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Wednesday, April 28, 2010

Saturday, November 24, 2007


Llewelyn Moss (Josh Brolin) stumbles across a pickup truck surrounded by several corpses and filled with heroin and two million dollars in cash, which he promptly takes off with. However, attempting to retrieve the stolen booty are the proper owners of the drugs and money, who are none too pleased, including a psychotic killer (Javier Bardem) who judges people's lives with the flip of a coin.

Cast Tommy Lee Jones, Javier Bardem, Josh Brolin, Kelly MacDonald, Woody Harrelson, Stephen Root (more)

Director(s) Joel Coen, Ethan Coen

Writer(s) Joel Coen, Ethan Coen

Status In theaters (wide)

Genre(s) Drama

Release Date Nov. 9, 2007

Running Time 122 minutes

MPAA Rating R - for strong graphic violence and some language


No Country for Old Men is an unconventional yet entirely gripping crime drama from the Coen Brothers who may have just given us their best film to date. The Coen brother's film has a quiet and unsettling nobility throughout. Beautifully shot this film is filled with wonderfully quiet shots of foreboding open landscapes and the after effects of violence, this film grips you without you being aware of it. Perfectly paced, the film's bloody tale unfurls in an extremely organic manner, never feeling forced. The cast with their spot on Texas drawls breathe life into each of their characters. Javier Bardem performance is truly spectacular. From the moment he appears on screen, Bardem's psychopath is like a paigeboy purveyor of death. His character is like evil incarnate and those unlucky enough to cross his path rarely live to tell the tale. Josh Brolin also turns in a solid performance, giving his character a sense of measured determination. While Bardem will get most of the attention, Tommy Lee Jones turns in a top notch performance. He gives his character a perfect sense of being world worn. His face appears to carry the weight of the world on it, a true good guy trying to stop the flood of evil. As these characters plots play out this films genius is that it doesn't go where you'd expect it, a welcomed breathe of fresh air especially as these types of films tend to pander to the audience. No Country for Old Men doesn't succumb to these pitfalls, instead the Coen's make a more powerful statement with their ending that just fits so perfectly for this avant-garde piece of film making.

A +


In this adaptation of the Stephen King novella, shoppers are trapped in a

supermarket after it is enveloped in a strange mist filled with monstrous creatures. David Drayton (Thomas Jane) is just an unassuming artist, but when the terror hits, he rallies the other customers to defend themselves against the horrible beasts. Will these small-town folks be able to survive the assault and find out where that creepy mist came from anyway? Is it from the nearby military base?

Cast Thomas Jane, Marcia Gay Harden, Laurie Holden, Andre Braugher, Toby Jones

Writer(s) Frank Darabont

Status In theaters (wide)

Genre(s) Horror

Release Date Nov. 21, 2007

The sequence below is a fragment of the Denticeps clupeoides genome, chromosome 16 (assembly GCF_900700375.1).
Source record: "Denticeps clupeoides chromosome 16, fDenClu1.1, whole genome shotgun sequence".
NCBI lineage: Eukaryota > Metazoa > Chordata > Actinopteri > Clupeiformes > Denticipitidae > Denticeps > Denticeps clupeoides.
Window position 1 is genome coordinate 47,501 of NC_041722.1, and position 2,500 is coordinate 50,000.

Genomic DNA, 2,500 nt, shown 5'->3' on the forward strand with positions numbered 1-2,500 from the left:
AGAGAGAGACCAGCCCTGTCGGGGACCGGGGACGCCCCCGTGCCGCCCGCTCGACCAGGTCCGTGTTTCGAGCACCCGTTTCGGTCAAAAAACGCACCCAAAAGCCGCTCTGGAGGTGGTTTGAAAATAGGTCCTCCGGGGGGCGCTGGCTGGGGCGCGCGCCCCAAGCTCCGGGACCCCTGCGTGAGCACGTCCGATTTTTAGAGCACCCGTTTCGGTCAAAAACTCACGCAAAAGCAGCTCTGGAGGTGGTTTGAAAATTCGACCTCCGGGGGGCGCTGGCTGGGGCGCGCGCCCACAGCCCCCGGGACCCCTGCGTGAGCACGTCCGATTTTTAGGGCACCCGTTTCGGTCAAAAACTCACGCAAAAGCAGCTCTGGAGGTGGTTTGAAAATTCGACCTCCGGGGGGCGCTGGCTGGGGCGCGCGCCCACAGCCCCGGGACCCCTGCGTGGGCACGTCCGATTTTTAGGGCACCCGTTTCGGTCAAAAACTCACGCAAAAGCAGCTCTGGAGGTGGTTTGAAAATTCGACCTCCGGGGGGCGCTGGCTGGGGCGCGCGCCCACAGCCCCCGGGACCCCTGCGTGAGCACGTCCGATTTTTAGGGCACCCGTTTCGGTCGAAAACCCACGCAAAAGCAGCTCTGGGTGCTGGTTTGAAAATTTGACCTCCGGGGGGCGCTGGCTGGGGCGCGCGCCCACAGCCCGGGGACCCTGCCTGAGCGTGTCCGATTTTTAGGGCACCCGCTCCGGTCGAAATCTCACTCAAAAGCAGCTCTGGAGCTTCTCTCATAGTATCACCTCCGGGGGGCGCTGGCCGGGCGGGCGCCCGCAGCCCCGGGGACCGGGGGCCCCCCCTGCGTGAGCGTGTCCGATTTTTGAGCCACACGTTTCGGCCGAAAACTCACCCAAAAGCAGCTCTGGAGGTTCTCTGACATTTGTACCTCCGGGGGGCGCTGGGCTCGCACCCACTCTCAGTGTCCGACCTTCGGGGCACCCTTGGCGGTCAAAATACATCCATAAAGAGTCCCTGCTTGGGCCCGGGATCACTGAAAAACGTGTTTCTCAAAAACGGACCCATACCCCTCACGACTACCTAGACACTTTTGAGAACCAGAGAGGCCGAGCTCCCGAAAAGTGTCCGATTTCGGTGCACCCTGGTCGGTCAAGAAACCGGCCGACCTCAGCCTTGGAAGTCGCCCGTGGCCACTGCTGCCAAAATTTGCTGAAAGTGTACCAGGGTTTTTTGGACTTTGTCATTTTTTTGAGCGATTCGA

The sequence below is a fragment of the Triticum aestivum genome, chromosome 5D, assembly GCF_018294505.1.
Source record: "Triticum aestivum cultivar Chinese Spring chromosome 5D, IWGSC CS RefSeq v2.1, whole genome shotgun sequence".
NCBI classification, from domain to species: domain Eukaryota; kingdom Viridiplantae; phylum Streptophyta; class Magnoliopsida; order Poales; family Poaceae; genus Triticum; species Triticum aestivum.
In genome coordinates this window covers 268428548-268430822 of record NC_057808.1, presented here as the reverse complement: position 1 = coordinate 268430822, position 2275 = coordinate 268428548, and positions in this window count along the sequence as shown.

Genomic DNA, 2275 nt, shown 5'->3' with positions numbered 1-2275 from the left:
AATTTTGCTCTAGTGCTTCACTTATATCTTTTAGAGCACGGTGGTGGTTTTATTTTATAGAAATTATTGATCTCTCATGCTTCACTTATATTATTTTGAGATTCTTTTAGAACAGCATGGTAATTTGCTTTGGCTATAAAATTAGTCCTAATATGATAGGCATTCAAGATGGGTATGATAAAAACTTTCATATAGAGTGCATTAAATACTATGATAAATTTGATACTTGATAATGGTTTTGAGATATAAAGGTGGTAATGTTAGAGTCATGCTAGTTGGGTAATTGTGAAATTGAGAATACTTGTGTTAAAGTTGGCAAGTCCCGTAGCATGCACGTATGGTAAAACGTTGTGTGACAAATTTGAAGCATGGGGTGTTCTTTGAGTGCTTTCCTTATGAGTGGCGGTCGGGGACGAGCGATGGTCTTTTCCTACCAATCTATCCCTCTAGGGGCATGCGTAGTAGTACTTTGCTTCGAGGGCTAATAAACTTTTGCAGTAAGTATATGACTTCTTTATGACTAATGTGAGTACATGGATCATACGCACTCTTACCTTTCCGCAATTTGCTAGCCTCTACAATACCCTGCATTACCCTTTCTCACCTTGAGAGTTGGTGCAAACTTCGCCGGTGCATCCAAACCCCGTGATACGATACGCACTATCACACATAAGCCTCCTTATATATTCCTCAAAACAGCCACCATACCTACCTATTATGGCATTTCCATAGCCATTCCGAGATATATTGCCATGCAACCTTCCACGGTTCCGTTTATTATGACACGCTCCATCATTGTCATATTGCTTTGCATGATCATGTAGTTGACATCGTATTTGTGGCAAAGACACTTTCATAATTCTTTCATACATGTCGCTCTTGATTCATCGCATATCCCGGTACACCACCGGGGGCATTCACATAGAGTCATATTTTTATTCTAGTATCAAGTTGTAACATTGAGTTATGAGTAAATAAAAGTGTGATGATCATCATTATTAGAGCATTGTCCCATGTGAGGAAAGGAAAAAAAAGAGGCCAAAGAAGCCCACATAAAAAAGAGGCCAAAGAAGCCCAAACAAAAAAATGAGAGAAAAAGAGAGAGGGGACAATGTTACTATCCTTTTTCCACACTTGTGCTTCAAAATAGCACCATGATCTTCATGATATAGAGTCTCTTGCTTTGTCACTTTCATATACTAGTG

Running Time 127 minutes

MPAA Rating R - for violence, terror and gore, and language


The Mist is just another example of how Frank Darabont is the director best suited for adapting Steven King's many works. Much like The Shawshank Redemption and The Green Mile, Darabont seems to really understand how to translate King's sometime corny characters into real living beings. Here Darabont again bring a wonderful sense of characterization to the story. While the characters could have become been very clichéd, some still are, they have much more depth than they would have in the hands of another director. Right from the get go we are submerged into the scenario and Darabont's decision to go with the shaky cam technique really works well here. Thomas Jane delivers his best work since the criminally overlooked Stander. Jane gives his character a real sense of realism. His tension fears and strengths feel authentic missing most of that Hollywood embellishment. Toby Jones also does some fine work here as the store's assistant manger. Jones portrayal gives us an everyman much like Jane's character but in a different form. Marcia Gay Harden also delivers a wonderful performance as the insane religious zealot. Her firebrand is more of a villain than the monsters in the mist. Much of this movies success comes directly from the character interaction and watching how humanity plays out in the most extreme of situations. Here is where this film becomes so much more than just another horror movie. Darabont provides some gory set pieces but the real meat of the story is conveyed via conversations. It's more of a talkie than a scare factory. The Mist is much more heady than most horror fare and it's themes are thought provoking and really gives the audience something to chew on besides just plain scares. If this movie has a fault it's mainly that the special effects are fairly unconvincing and look cheaply made. They work best when they are hidden in the actual mist but when they are shown in plain light, it just doesn't work. Small complaints aside Frank Darabont has really created an excellent film with one soul crushing end that more frightening than any monsters.

A -

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